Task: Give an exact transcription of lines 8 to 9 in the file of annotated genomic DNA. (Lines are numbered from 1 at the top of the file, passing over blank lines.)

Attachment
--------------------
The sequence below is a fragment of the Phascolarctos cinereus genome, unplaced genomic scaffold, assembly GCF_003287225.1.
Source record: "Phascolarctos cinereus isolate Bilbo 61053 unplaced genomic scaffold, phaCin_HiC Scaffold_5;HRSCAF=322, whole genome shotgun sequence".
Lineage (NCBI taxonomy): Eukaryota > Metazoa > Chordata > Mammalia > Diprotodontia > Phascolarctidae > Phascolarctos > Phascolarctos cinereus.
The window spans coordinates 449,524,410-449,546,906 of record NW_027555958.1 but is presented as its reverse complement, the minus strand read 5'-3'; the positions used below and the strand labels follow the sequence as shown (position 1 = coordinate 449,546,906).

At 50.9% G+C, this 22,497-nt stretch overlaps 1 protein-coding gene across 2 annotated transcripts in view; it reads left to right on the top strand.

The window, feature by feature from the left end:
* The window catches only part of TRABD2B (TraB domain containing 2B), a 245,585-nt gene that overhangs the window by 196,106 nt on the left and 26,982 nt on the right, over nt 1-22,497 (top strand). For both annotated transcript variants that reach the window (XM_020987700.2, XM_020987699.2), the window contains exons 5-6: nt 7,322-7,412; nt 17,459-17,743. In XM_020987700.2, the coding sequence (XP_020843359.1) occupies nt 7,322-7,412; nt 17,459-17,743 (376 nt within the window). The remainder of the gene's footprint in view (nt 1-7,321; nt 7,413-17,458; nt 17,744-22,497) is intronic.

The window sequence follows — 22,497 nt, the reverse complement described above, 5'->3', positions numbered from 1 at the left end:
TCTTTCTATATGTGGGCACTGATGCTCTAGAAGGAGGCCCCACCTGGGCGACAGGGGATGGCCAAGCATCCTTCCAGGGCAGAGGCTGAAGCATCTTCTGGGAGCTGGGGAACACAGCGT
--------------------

The window sequence follows — 22,497 nt, the reverse complement described above, 5'->3', positions numbered from 1 at the left end:
TCTTTCTATATGTGGGCACTGATGCTCTAGAAGGAGGCCCCACCTGGGCGACAGGGGATGGCCAAGCATCCTTCCAGGGCAGAGGCTGAAGCATCTTCTGGGAGCTGGGGAACACAGCGT